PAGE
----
What Types of Home Have the Most Radon
Posted in Radon Testing, on December 29, 2023
After learning about radon gas, most folks immediately want to know if their home is at risk, which is why they call us at SafeAir. We run short and long-term radon testing in the GTA to answer this very common question and help families reduce their risks. A home radon test is the only way to know if you are being affected by the colourless, odourless, invisible gas that is the second-most leading cause of lung cancer in Canada. But there are a few traditional features of your home that may increase your risk through indoor air quality, which is what we’re sharing today on the blog.
Homes with Basements
Radon gas affects homes across Canada and the USA and is formed by uranium deep in the earth's crust. The resulting radioactive gas - radon - rises to the surface, where it usually harmlessly dissipates into the atmosphere. The risk to our health comes when it collects, and we breathe in significant amounts.
Radon tends to collect more in homes with basements because these subgrade rooms create pockets of negative pressure in the soil, which acts like a syphon that pulls radon in. Small cracks, damage to the foundation, and sump pumps are some ways radon transfers from the soil to your home. When SafeAir does a home radon test, 99% of the time we install the testing device in the basement.
Homes in High-Risk Areas
While there is some risk of radon no matter where you go in the province, there are areas of higher risk, which were identified during a study run by the federal government. Run over four years, radon testing in Ontario found that 25% of homes had radon concentrations equal to or greater than the WHO remediation action guideline of 100 Bq/m³. Out of this group, 8% had radon gas concentrations above Health Canada’s level of 200 Bq/m³.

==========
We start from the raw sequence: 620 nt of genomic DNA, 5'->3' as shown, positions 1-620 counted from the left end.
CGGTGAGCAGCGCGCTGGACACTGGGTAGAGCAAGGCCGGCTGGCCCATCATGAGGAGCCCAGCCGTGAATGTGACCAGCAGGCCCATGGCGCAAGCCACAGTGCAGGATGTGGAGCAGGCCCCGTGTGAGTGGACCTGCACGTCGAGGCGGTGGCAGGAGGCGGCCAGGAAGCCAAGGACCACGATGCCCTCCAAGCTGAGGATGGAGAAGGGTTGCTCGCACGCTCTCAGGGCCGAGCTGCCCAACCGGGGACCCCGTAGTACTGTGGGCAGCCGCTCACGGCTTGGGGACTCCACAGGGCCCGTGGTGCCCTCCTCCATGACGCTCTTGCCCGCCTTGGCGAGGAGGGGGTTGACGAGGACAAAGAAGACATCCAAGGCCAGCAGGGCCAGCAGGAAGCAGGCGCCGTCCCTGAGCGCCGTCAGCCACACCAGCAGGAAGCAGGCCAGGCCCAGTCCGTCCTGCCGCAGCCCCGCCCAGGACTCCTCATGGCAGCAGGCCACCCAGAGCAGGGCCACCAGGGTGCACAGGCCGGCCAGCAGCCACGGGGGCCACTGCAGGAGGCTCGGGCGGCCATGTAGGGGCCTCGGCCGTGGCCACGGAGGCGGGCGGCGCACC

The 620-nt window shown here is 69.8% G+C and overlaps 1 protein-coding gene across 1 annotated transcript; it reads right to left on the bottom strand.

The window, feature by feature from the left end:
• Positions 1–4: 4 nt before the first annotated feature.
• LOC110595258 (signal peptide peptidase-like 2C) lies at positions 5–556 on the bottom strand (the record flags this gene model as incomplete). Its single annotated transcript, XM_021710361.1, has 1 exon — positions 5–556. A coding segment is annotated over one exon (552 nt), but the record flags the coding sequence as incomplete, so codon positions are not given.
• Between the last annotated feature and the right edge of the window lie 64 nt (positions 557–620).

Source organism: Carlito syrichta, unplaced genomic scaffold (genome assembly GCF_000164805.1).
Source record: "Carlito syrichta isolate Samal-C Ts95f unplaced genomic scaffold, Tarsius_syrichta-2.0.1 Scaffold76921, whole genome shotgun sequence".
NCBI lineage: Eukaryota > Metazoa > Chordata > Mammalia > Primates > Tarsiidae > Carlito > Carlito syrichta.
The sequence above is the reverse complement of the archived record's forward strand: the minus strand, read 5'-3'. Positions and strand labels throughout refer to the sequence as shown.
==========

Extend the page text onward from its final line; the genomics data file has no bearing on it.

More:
So, how do you know if your home is at risk? Cancer Care Ontario’s website (https://www.cancercareontario.ca/en/cancer-facts/risk-residential-radon-exposure-varies-geographically) breaks it down by health unit, but in the GTA, results suggest that 16.2% of homes in Toronto are affected by radon gas above the recommended limit. In comparison, homeowners in Peel (6.7%) and Durham (4.2%) have a lowered risk.
Homes with Poor Ventilation
Regardless of whether or not you live in a high-risk area, homes can still have radon issues when there is poor ventilation. Good airflow helps to move radon gas out of the home so it can harmlessly dissipate in the environment. The problem is that basements, where radon most frequently collects, tend to need better ventilation to begin with!
One of the things SafeAir can help you with after radon testing is making recommendations for improving ventilation and reducing the radon gas coming into your home. Many of the most effective solutions are easy and inexpensive to implement, but to devise a plan, we must first identify your risk through a home radon test.
Contact SafeAir to book your radon test today!